Logistics real estate has been experiencing an upturn for several years. New solutions are needed for city logistics space
The market for logistics real estate has developed extremely dynamically in recent years. Cushman & Wakefield Research & Insight forecasts annual growth rates of 1.6 percent for prime rents in European logistics markets to 2022. Due to its location and size, but also due to its infrastructure quality and logistics technology, Germany is considered the most important market in Europe. Around one quarter of the total logistics turnover in Europe, amounting to 1,050 billion euros, is attributable to Germany. The demand for state-of-the-art logistics and storage space is correspondingly high: in the first six months of 2018, nationwide take-up of space, at 3.43 million square metres, was 14 percent up on the previous year. This not only exceeded the 3 million-square-metre mark for the third successive time, but also set a new record. The buoyant economy and ongoing supply chain restructuring in manufacturing and retail could result in more than six million square metres of lettings by the end of the year for the third consecutive year.
Construction activity is also at a high level. For example, online retailer Amazon has purchased a total of around 280,300 square metres of newly-constructed logistics space in Germany over the last eighteen months, with another 174,000 square metres currently under construction. The logistics company Hermes has moved into 43,800 square metres of new space in the same period and a further 98,100 square metres due for completion by the end of 2019. The DHL Group currently has more than 85,000 square metres under construction.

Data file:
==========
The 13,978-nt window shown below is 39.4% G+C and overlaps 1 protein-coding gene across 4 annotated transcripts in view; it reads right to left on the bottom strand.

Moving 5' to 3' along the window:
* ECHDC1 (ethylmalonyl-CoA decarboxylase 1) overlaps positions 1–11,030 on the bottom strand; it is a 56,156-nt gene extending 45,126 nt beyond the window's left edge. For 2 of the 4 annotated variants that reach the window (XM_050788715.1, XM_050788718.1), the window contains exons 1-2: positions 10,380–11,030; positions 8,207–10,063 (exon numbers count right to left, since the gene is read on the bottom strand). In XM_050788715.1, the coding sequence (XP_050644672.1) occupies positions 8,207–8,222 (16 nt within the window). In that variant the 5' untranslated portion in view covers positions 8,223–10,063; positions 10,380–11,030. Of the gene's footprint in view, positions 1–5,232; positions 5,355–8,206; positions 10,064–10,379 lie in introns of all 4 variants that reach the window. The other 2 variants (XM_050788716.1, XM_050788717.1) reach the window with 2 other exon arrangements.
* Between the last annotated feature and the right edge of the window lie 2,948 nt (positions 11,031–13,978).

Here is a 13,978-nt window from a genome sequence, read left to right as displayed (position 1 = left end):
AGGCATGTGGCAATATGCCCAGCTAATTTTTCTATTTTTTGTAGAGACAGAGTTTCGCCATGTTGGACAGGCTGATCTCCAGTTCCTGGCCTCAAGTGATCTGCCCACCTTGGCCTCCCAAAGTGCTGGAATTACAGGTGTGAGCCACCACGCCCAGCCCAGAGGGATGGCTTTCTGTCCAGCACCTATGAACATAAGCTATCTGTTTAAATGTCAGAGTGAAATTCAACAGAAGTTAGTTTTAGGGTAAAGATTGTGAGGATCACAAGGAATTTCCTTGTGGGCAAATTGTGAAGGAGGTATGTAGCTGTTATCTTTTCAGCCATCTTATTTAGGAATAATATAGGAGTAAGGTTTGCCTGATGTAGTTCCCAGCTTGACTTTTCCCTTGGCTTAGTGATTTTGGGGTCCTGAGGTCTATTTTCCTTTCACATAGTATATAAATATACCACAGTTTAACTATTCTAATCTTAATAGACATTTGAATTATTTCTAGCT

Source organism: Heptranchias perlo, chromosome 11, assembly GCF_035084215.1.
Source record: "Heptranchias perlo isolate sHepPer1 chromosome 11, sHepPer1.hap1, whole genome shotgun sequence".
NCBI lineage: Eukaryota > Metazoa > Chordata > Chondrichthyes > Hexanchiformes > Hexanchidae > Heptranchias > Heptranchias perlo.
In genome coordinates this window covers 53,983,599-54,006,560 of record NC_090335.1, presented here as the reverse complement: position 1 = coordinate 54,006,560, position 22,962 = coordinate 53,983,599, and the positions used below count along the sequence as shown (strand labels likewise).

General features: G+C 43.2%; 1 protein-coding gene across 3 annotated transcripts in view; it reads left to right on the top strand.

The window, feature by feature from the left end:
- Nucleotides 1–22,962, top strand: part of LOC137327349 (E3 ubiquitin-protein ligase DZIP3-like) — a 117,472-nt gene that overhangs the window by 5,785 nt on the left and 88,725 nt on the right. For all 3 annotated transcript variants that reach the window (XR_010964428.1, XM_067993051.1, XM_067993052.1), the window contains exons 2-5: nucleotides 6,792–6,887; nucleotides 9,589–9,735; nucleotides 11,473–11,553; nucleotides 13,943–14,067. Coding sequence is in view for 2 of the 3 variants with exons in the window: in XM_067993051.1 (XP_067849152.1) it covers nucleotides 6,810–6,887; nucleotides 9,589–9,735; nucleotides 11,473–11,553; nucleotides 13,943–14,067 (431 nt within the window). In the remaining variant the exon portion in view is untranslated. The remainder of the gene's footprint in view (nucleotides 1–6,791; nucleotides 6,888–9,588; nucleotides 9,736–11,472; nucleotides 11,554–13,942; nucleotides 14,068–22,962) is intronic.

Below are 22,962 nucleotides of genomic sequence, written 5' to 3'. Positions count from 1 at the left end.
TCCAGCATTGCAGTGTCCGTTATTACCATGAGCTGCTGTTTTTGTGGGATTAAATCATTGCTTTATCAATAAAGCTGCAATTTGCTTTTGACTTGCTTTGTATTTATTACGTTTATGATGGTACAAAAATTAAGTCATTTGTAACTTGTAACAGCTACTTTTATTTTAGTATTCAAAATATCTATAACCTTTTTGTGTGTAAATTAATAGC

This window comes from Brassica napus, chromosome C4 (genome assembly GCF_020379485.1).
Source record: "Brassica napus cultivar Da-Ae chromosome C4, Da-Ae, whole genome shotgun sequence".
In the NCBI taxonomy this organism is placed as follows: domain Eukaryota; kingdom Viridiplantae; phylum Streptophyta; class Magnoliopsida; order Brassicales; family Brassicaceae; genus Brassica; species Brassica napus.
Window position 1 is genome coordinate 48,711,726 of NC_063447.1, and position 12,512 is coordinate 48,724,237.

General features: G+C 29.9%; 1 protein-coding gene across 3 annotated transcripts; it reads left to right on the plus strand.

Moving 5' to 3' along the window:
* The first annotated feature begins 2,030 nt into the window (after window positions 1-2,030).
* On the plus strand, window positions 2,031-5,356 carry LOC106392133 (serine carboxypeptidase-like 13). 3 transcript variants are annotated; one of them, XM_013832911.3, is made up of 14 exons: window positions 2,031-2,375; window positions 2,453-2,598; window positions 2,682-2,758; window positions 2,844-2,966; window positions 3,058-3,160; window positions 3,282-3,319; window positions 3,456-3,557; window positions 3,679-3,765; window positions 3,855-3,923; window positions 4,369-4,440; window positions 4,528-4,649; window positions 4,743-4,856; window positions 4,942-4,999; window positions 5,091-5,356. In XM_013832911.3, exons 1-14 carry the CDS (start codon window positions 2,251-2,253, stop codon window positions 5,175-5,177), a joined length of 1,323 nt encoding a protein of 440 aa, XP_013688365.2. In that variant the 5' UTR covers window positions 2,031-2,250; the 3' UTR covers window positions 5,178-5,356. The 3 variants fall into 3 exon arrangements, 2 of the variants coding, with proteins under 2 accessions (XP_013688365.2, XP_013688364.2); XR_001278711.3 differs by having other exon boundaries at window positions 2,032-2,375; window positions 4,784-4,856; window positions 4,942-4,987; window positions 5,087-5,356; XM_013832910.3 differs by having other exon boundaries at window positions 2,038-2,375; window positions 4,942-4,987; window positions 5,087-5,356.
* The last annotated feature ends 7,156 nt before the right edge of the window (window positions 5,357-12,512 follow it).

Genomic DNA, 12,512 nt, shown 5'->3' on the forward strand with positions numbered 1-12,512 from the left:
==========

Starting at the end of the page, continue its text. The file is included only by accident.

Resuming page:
The boom is also pleasing investors. In the first half of 2018, industrial and logistics real estate accounted for twelve per cent of the total commercial real estate investment market nationwide, at just over € 3.1 billion, making it one of the three most popular asset classes. Around 80 percent of this came from foreign investors. The logistics sector is thus currently the most international of the commercial real estate markets. But the dwindling product availability, especially in the large area segment in major logistics hubs, also comes at a price. Measured in terms of prime yield, the German logistics market is currently one of the most expensive in Europe, at 4.5 percent.
Online trade provides growth – Millennials are driving development
The boom in logistics real estate is driven by a variety of factors. In particular, the rapid growth in online trading is driving demand. According to the Federal Association of e-commerce and mail order (BEVH), the gross sales of e-commerce traders rose to over 30 billion euros in the first half of 2018. An increase of 11.1 percent on the previous year. Millennials in particular are driving this development: According to the consumer research body Gesellschaft für Konsumforschung, those born between 1982 and 1996 are now the largest consumer segment, accounting for around 15 percent of all private households in Germany. By 2020, their share is expected to rise to over 20 percent. The image of logistics real estate has also changed with online trading. For a long time, the segment received little attention. With the Internet and the associated cross-border trade in goods, logistics and its space requirements are becoming increasingly important.
Technological progress has massively changed logistics work. Today, distribution centres and warehouses only require a minimum of staff. The proportion of office and social space in the buildings therefore continues to decline. Modern logistics properties are not lifeless halls of stone and steel, but highly intelligent high-tech buildings. The buildings are equipped with RFID technology that enables IT-based supply chain management. Industry 4.0, whose production processes are completely digitized, demands highly networked and automated structures, not only regarding transport but also buildings.